nearly thirty dollars. This will be
used in helping to furnish a club room
ror tne girl's literary societies.
A number of Fisk students ntretirtort
the Christian Endeavor Social at How
ard Chapel, Tuesday night.
Mr. Kicks, a promisine attnrnev nf
St. Paul, spent several rfavs in the
city, and while here visited friends at
The Senior College and Junior n.
mal Classes are throwing "rocks" at
each other in grand style.
Miss Florence G. Jackson, nf the
Senior Class, was the victim of a Rn-
clal occasion on her birthday, Febru-
iry i. k. Merry's birthday fell on
the same date, but he happily escaped.
Mr. J. T. Phillips read an original
poem composed in honor of Professor
C. W. Morrow on the latter's birthday,
Mrs. H. F. Mitchell is on the hM
Thurlow James, who has been
confined for several weeks, will soon
President Merrill Drenched
February 10. His subject, was "Moses
the Leader of his People.".
Mr. Allen, of Walden. will nddrooa
the Y. M. C. A. Sunday, February 17.
Mrs. ureen, motner or our instructor
n elocution, has had ouite a niensnnt
visit at Fisk. . '
Prof. H. C. Morean has returned
from, her Southern trip.
Mrs. J. u. Merrill gave a luncheon,
February 9. in honor of the. Senior
Normals.' The Senior Colleen erU
were entertained at supper St. Valen-
'ine Day by Misses Boynton and Mor-
Newman iSykes is on the sick list.
Alfred King sane at the Christian
Endeavor social. Howard Chanel Feb
Rhetorlcals. February 15. MemoH.
White Cross Leaeue. Fehmarv 17
Social. February 21. Jubilee Par-
"Merchant of Venice.. Mnwrv
22, Memorial Chapel.
LINCOLN'S BIRTHDAY DINNER.
The "Big Four" of The Nashville
Globe, Joseph O. Battle, Editor;
Charles H. Burrill, Secretary; Henry
a. uoya, Treasurer, and D. A. Hart.
Manager, gave a few friends a stag
dinner at Well's Cafe Tuesday even
ing, February 12, in commemoration
of the natal day of that ereat man
statesman, Christian, humanitarian
and emancipator Abraham Lincoln. '
ihose who sat and partook of the
sumptuous repast were Cant. J Milton
Easterling, of Chattanooga, Tenn.; A.
W. FIte. Deputy Grand Chancellor K.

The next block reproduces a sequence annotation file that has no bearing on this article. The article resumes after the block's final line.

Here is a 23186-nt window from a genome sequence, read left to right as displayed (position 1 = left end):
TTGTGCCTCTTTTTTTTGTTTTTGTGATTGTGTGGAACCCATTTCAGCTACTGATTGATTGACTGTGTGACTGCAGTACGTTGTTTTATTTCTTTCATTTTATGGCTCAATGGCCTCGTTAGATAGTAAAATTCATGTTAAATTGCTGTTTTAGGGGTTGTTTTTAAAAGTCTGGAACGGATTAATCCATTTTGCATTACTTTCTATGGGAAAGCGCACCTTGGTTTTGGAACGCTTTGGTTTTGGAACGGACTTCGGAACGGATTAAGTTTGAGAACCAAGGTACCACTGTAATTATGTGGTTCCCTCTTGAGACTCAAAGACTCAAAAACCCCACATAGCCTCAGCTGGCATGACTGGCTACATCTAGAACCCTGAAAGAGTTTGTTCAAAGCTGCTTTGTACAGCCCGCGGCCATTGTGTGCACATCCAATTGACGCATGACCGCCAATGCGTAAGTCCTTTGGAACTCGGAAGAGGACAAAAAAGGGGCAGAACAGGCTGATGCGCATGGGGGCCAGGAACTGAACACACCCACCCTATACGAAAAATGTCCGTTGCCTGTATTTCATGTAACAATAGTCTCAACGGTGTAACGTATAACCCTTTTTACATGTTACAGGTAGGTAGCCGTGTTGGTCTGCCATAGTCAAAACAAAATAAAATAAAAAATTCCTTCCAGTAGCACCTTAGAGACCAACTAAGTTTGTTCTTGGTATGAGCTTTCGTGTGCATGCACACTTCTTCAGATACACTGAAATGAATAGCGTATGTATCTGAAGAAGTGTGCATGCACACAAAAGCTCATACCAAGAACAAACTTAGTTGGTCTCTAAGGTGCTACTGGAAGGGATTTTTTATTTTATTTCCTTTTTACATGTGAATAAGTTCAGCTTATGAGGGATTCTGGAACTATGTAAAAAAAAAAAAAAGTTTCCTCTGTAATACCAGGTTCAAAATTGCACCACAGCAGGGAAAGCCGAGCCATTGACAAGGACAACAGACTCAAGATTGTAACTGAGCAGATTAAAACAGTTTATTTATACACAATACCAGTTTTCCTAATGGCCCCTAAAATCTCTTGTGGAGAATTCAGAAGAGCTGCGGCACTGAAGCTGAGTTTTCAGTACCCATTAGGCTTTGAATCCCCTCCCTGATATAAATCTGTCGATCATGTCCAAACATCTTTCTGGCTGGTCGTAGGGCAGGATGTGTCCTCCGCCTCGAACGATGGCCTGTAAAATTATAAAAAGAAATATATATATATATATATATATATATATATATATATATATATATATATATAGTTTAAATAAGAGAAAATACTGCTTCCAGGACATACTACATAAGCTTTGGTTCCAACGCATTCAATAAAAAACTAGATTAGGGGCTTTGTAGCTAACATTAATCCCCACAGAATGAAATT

of P.; D. A. Hart, H. A. Boyd, J. O.
Battle and J. D. Crenshaw. His Hle-h.
ness, Grand Chancellor J.. P. Craw
ford, owing to stress of business nnlv
came in after the battle of prodigious
appetites had .been foueht and won:
there were no spoils left to grace the
victory, and he who was not in at the
first onslaught was left.
During the dlmer various issues of
the day and different phases of them
furnished topics for general discus
sion which were animated and Inter
esting and participated in by all.
Many logical and thoughtful things
were said during the discussion of
President Roosevelt's political pyro
technics and other precedents of his
meteoric and strenuous administra
tion. Centralization of power of our
complex political system came up for
a fair share of notice, also the feasi
bility, or rather the possibility of the
nghting little Jap. in the event of war.
being able to take and hold the Pacif
ic coast our land beyond the Rock
ies; there was a divergence of opin
ion on this point.
Abraham Lincoln, the ereat war
president, the friend of the onnressed
and the martyr, in commemoration of
whose birthday the occasion repre-
cn'edcarne in for grateful mention.
GRAND LODGE K OF P.
Q. C. J. P. CRAWFORD.
706 Bass Street. Nashville. Tenn
G. V. C. I. M. STEGALL,
P. G. C. J. H. LaPRADE.
G. P. REV. T. J. TOWNSEND.
Box 148, Brownsville, Tenn.
G. M. or E.B. F. JOHNSON,
850 E. 8th Street, Chattanooga, Tenn.
G. L J. M. EASTERLING,
903 Georgia Ave., Chattanooga, Tenn
G. K. R. S. DR. R. W. ALLEN,
324-126 E. 9th St., Chattanooga. Tenn
G. M. A. JOHN SINGLETON,
G. I. G. A. T. HILL,
G. M. R. E. GEE,
G. O. G. A. W. GLEIAVES,
G. Atfy.J. THOMAS TURNER.
G. M. R. DR. A. M. TOWNSEND,